Technology is advancing, and gone are the days where you could repair a car yourself. Modern cars are made up of extremely sophisticated components – both electronic and mechanical. If something does go wrong with a part, it’s highly unlikely you can fix it yourself, and you’ll probably end up shelling out hundreds, if not thousands, in repair bills.
Typically, all new cars will come with some kind of warranty, and they’re designed to help cover you, in case something does go wrong with your new car.
Buying a second-hand car? Don’t panic. Many garages will give you the option to purchase some kind of warranty on their used cars and, even if they don’t, you can buy a warranty from a third-party to give you peace of mind.
How long does a new warranty last?
Car warranties can be defined either by length of time or by the number of miles – or sometimes both. The minimum values tend to be either three years or 60,000 miles. Bearing in mind that the average UK driver only covers 7,500 miles a year, it tends to be the age of the vehicle that determines when the warranty will expire.
Although 3 years is usually the minimum for a warranty, many brands will offer longer warranties to try and attract sales, as well as boost confidence in the brand itself. For example, outside of Vauxhall’s lifetime or 100,000-mile warranty, Kia offers the next longest – running at 7 years or 100,000 miles, while sister firm Hyundai offers a shorter, but still noteworthy, 5-year warranty.
If you’re worried that your warranty will expire soon, or your new purchase doesn’t come with quite such a generous policy, it’s worth looking into extending it. Audi will extend your warranty for £236 a year – which can be done once the 3-year/60,000 mile cover has expired.
While most warranties will cover the more expensive faults that happen with the car, there are some ‘wear-and-tear’ consumables that will not be covered, such as tyres, brakes, windscreen wipers and clutches. Although, luckily, these are relatively cheaper to replace.
Should I get a used car warranty?
In comparison to new car warranties, used car warranties are very short. Depending on how generous the car dealership or garage is, a used car warranty will typically come in three, six or 12 month periods, although a lot of smaller or independent garages will outsource their warranties to third-party companies – in which case it can be cheaper to purchase the warranties direct from them. If the warranty is outsourced, make sure you are aware of what is covered in the policy and what is not.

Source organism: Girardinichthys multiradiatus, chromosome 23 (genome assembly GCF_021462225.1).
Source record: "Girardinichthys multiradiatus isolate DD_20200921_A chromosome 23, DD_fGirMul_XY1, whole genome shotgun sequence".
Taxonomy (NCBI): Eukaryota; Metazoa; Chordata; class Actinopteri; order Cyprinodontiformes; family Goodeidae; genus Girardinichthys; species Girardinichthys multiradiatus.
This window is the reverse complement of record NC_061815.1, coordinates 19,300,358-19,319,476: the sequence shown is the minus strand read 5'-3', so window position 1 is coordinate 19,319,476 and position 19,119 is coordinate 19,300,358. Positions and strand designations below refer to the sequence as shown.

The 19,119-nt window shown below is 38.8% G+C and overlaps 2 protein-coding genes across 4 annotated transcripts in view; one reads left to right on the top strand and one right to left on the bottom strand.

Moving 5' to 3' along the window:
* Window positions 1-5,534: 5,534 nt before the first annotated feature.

It is also worth noting that, while some secondhand car dealers will not offer a warranty of any kind, particularly when you look at the cheaper end of the market, they must still sell cars that are ‘satisfactory quality’, ‘fit for purpose’ and ‘as described’, as defined in the Consumer Rights Act. If the car does not meet the outlined criteria, the dealer must legally repair it at their own cost and, if they cannot, you are entitled to a refund.
While the Consumer Rights Act can help you out in some situations, be aware of the age of the car that you have purchased. If a gearbox is sticking in the car, but it’s several years old and only worth a few hundred pounds, it will still be deemed of ‘satisfactory quality’ thanks to its age.
What will my car warranty cover?
While not all warranties are the same, the vast majority will cover all mechanical and electrical faults – as well as guaranteeing against the appearance of rust for a minimum of three years. However, different brands’ policies vary, so it’s important to ensure that you are fully aware of what is and what is not covered in your policy, as well as when it expires.
Knowing the ins and outs of your policy can be hard, but is often essential. All the small print and conditions can be difficult to navigate, and next-to-impossible to understand – containing all sorts of get-out-clauses and caveats. For example, if your warning light prompts you to visit the garage and a fault is discovered – your warranty may not cover this. But if you ignore the warning light and the part inevitably breaks, this can invalidate your claim – leaving you in a catch 22.